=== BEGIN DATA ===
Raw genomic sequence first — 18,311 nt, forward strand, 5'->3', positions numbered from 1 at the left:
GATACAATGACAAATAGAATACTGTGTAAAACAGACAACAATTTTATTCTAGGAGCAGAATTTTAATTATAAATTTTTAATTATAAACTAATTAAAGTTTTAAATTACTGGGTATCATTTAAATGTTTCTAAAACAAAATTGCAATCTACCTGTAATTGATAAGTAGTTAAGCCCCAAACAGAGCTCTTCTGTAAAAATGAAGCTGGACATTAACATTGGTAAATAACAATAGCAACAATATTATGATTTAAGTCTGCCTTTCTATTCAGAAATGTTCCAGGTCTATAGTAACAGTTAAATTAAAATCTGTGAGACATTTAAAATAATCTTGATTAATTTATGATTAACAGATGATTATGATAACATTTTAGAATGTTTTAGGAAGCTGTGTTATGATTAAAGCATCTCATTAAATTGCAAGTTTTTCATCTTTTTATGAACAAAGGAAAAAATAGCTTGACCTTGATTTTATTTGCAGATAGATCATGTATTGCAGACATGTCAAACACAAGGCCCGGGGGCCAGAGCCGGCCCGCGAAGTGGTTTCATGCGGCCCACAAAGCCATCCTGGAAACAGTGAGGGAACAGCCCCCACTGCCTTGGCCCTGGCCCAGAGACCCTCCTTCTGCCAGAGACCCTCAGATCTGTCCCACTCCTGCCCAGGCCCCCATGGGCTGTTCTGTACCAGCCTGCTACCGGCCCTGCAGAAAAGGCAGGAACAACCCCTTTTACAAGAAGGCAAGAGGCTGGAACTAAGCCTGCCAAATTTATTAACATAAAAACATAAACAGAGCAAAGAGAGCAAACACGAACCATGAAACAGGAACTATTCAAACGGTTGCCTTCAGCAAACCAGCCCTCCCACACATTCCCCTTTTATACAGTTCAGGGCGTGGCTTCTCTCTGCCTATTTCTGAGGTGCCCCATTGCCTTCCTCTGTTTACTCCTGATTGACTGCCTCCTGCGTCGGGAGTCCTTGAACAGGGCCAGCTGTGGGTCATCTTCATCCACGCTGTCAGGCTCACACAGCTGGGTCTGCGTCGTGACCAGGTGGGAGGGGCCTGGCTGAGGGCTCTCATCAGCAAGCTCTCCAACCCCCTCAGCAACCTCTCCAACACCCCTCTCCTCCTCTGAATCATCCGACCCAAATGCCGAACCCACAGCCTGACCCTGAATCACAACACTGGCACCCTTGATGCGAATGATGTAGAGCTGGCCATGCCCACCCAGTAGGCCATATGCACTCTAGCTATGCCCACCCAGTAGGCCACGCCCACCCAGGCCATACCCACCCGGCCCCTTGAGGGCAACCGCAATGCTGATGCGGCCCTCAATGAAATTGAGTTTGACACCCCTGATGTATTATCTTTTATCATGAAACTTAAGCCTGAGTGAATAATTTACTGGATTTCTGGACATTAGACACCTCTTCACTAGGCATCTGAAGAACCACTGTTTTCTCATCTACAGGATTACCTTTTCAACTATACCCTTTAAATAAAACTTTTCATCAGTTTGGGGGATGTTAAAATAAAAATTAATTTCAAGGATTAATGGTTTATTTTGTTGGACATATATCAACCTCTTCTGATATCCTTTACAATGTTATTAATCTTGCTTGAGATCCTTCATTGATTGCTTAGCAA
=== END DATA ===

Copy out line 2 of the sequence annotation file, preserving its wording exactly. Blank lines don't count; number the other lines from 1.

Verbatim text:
GATACAATGACAAATAGAATACTGTGTAAAACAGACAACAATTTTATTCTAGGAGCAGAATTTTAATTATAAATTTTTAATTATAAACTAATTAAAGTTTTAAATTACTGGGTATCATTTAAATGTTTCTAAAACAAAATTGCAATCTACCTGTAATTGATAAGTAGTTAAGCCCCAAACAGAGCTCTTCTGTAAAAATGAAGCTGGACATTAACATTGGTAAATAACAATAGCAACAATATTATGATTTAAGTCTGCCTTTCTATTCAGAAATGTTCCAGGTCTATAGTAACAGTTAAATTAAAATCTGTGAGACATTTAAAATAATCTTGATTAATTTATGATTAACAGATGATTATGATAACATTTTAGAATGTTTTAGGAAGCTGTGTTATGATTAAAGCATCTCATTAAATTGCAAGTTTTTCATCTTTTTATGAACAAAGGAAAAAATAGCTTGACCTTGATTTTATTTGCAGATAGATCATGTATTGCAGACATGTCAAACACAAGGCCCGGGGGCCAGAGCCGGCCCGCGAAGTGGTTTCATGCGGCCCACAAAGCCATCCTGGAAACAGTGAGGGAACAGCCCCCACTGCCTTGGCCCTGGCCCAGAGACCCTCCTTCTGCCAGAGACCCTCAGATCTGTCCCACTCCTGCCCAGGCCCCCATGGGCTGTTCTGTACCAGCCTGCTACCGGCCCTGCAGAAAAGGCAGGAACAACCCCTTTTACAAGAAGGCAAGAGGCTGGAACTAAGCCTGCCAAATTTATTAACATAAAAACATAAACAGAGCAAAGAGAGCAAACACGAACCATGAAACAGGAACTATTCAAACGGTTGCCTTCAGCAAACCAGCCCTCCCACACATTCCCCTTTTATACAGTTCAGGGCGTGGCTTCTCTCTGCCTATTTCTGAGGTGCCCCATTGCCTTCCTCTGTTTACTCCTGATTGACTGCCTCCTGCGTCGGGAGTCCTTGAACAGGGCCAGCTGTGGGTCATCTTCATCCACGCTGTCAGGCTCACACAGCTGGGTCTGCGTCGTGACCAGGTGGGAGGGGCCTGGCTGAGGGCTCTCATCAGCAAGCTCTCCAACCCCCTCAGCAACCTCTCCAACACCCCTCTCCTCCTCTGAATCATCCGACCCAAATGCCGAACCCACAGCCTGACCCTGAATCACAACACTGGCACCCTTGATGCGAATGATGTAGAGCTGGCCATGCCCACCCAGTAGGCCATATGCACTCTAGCTATGCCCACCCAGTAGGCCACGCCCACCCAGGCCATACCCACCCGGCCCCTTGAGGGCAACCGCAATGCTGATGCGGCCCTCAATGAAATTGAGTTTGACACCCCTGATGTATTATCTTTTATCATGAAACTTAAGCCTGAGTGAATAATTTACTGGATTTCTGGACATTAGACACCTCTTCACTAGGCATCTGAAGAACCACTGTTTTCTCATCTACAGGATTACCTTTTCAACTATACCCTTTAAATAAAACTTTTCATCAGTTTGGGGGATGTTAAAATAAAAATTAATTTCAAGGATTAATGGTTTATTTTGTTGGACATATATCAACCTCTTCTGATATCCTTTACAATGTTATTAATCTTGCTTGAGATCCTTCATTGATTGCTTAGCAA